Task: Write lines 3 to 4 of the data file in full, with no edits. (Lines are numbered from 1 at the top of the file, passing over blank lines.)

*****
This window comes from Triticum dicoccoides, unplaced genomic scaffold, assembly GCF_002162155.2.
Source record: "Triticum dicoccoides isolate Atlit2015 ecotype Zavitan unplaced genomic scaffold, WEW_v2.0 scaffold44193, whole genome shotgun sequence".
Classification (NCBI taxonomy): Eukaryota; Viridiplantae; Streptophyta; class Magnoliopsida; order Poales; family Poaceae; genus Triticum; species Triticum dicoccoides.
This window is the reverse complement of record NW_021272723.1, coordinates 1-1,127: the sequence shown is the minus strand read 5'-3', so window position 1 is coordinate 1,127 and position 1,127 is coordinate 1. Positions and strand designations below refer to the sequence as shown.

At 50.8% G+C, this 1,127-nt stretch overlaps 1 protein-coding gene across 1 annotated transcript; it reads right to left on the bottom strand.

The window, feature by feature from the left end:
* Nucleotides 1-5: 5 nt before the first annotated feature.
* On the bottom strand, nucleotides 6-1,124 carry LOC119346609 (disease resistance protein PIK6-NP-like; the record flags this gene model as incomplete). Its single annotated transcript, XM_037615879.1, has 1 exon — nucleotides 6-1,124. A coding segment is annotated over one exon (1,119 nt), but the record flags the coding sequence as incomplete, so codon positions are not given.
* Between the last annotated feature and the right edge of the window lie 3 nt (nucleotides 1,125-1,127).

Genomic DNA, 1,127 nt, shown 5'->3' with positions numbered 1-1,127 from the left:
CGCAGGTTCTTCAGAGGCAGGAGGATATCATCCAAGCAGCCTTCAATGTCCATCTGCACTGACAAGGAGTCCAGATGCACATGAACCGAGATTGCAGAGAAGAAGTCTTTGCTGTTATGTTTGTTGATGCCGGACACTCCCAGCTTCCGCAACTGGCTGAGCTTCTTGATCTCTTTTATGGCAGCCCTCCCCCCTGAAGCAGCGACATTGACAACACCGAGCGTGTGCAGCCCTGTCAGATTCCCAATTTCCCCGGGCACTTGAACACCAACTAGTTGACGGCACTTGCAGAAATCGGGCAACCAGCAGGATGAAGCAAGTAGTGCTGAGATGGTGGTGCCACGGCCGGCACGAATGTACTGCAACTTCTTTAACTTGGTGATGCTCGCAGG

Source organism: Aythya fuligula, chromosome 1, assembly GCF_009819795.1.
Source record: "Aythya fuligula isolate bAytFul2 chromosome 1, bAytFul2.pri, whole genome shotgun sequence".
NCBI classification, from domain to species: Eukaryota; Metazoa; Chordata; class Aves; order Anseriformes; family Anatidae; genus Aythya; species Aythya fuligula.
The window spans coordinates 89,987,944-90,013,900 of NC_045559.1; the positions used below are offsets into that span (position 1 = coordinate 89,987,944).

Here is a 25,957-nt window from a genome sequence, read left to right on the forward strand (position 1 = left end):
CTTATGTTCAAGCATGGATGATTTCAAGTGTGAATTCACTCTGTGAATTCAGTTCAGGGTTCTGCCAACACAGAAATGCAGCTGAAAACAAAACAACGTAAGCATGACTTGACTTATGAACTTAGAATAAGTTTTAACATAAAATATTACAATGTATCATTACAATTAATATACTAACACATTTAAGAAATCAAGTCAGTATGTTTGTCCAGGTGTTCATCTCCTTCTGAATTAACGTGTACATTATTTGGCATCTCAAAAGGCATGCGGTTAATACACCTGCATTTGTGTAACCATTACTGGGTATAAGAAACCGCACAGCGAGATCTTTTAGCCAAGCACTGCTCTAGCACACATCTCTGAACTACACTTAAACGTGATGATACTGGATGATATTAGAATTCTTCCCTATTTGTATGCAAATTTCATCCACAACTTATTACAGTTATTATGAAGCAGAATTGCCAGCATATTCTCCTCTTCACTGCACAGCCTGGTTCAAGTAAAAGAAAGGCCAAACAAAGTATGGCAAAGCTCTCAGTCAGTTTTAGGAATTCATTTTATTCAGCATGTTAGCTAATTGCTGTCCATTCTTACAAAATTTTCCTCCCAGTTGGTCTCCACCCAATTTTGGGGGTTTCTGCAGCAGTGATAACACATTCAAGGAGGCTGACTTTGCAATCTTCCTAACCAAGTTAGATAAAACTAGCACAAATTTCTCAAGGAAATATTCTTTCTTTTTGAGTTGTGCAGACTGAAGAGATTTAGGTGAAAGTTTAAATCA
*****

Classification (NCBI taxonomy): Eukaryota; Viridiplantae; Streptophyta; class Magnoliopsida; order Poales; family Poaceae; genus Triticum; species Triticum dicoccoides.
This window is the reverse complement of record NW_021272723.1, coordinates 1-1,127: the sequence shown is the minus strand read 5'-3', so window position 1 is coordinate 1,127 and position 1,127 is coordinate 1. Positions and strand designations below refer to the sequence as shown.